David Konstan is Professor of Classics at New York University and Emeritus Professor of Classics at Brown University. He is the co-editor of the Emotions of the Past series and author or co-editor of 18 books.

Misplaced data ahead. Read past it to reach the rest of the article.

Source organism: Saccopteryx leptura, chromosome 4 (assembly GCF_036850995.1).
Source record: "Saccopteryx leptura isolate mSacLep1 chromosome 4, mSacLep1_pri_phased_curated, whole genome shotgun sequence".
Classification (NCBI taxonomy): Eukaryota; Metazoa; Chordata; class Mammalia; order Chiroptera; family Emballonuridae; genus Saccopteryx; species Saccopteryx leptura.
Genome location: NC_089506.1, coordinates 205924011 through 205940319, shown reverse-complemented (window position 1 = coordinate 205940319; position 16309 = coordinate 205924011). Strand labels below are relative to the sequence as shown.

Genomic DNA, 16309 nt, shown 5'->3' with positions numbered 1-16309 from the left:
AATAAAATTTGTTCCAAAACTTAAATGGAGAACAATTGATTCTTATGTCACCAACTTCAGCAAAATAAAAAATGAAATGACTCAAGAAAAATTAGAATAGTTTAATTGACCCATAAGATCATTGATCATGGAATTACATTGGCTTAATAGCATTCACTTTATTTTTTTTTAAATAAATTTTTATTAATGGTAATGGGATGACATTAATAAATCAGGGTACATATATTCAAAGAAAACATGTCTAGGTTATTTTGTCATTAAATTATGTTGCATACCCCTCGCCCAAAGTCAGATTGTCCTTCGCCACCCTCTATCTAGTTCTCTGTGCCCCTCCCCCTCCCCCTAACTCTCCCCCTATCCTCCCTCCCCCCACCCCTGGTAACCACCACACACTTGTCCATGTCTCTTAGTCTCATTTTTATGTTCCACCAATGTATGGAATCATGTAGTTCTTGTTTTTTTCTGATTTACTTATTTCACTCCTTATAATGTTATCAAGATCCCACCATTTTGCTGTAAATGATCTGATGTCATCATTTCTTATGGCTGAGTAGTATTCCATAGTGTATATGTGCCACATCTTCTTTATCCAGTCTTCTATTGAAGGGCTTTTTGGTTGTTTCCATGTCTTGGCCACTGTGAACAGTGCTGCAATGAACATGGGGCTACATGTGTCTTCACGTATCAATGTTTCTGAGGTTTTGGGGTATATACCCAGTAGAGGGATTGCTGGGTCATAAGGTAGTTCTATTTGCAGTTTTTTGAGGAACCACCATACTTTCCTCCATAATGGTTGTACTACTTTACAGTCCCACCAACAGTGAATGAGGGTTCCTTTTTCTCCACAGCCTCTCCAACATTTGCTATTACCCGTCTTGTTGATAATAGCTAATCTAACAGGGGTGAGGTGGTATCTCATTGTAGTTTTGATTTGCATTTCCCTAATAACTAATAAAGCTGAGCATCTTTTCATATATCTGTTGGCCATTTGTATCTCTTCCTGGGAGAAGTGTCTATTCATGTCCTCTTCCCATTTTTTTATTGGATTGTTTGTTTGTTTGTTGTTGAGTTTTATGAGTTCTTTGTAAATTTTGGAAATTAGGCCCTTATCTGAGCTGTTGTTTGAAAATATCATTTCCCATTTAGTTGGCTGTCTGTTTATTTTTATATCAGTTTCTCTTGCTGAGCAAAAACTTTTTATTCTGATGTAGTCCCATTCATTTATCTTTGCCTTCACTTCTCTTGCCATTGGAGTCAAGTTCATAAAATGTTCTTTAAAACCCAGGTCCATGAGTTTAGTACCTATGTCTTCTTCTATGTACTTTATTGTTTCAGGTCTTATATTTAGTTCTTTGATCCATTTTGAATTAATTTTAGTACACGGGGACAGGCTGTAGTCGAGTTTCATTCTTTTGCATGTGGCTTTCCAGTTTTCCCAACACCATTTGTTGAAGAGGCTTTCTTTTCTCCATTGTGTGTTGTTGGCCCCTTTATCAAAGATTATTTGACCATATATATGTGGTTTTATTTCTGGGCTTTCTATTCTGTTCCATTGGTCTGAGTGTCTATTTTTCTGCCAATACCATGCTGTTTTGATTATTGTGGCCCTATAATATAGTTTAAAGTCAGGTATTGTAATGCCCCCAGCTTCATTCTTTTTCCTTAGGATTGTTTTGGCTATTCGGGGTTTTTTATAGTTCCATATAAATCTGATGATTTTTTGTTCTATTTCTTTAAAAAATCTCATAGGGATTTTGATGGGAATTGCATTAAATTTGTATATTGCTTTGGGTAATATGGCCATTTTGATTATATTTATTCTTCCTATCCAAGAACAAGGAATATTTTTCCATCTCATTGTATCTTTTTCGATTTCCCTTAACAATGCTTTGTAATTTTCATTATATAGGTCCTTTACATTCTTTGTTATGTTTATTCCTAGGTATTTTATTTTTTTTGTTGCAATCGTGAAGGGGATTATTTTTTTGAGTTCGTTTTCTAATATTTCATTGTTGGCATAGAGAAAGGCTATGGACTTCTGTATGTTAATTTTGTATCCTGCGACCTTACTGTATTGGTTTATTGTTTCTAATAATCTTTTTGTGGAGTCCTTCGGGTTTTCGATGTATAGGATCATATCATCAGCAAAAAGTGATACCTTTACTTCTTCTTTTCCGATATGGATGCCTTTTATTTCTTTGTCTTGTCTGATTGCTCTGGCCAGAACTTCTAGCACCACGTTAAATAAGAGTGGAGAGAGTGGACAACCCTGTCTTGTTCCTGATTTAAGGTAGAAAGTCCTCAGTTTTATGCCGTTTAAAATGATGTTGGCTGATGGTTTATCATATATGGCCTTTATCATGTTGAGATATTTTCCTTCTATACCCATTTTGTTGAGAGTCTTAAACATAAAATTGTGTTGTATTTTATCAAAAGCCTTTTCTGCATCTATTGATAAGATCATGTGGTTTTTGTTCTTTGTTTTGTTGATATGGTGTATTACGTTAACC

David Konstan's book addresses the linguistic roots of the issues around the notion of beauty and offers an impressive analysis and history of the idea of beauty, from Ancient Greece to the present day. Konstan's erudition is striking: with knowledge of Greek, Hebrew, and Latin, he offers a remarkable examination of the uses of the equivalent words for beauty in classical literature, the Bible, and beyond. * Ines Morais, Forma de Vida * Konstan also brings a considerable amount of recent scholarship into the discussion, making Beauty a valuable book for students of philosophy or Classics. * Lucia Marchini, Minerva * A breathtakingly wide view of beauty as the ancient Greeks conceived it, from Homer to the Septuagint, and from Plato to Derrida and Bourdieu - this is the work of a scholar with an immense command of classical literature and its legacy in our own time. This book should be required reading for anyone working in aesthetics, ancient or modern. Readers will never again be able to imagine beauty shorn completely of its historical ties to passion and desire. * Paul Woodruff, The University of Texas at Austin * An eloquent contribution to the new literature on beauty. Konstan asks a basic question: How well do ancient notions of beauty translate into our modern lexicon? The result is a rich sampling of sources from Homer to the Hebrew Bible to the Byzantine Church Fathers, expertly traced through a series of philological probes. Because ancient beauty was not limited to art or reduced to a focal concept of any kind, looking into the past like this provides a valuable and often surprising reminder of the limits of our own aesthetic intuitions. Konstan's study will be a critical resource for anyone interested in this fascinating set of issues. * James I. Porter, University of California at Irvine * Only a scholar as sure-footed as Konstan would attempt such a philologically rigorous inquiry in a book series targeted at general readers (Oxford's acclaimed Onassis Series in Hellenic Culture) ... Somehow, Konstan carries it off, keeping up a brisk pace as he leads his readers, text by text, through the maze, briefly and breezily contextualizing each new passage as it comes in view. * James Romm, Times Literary Supplement *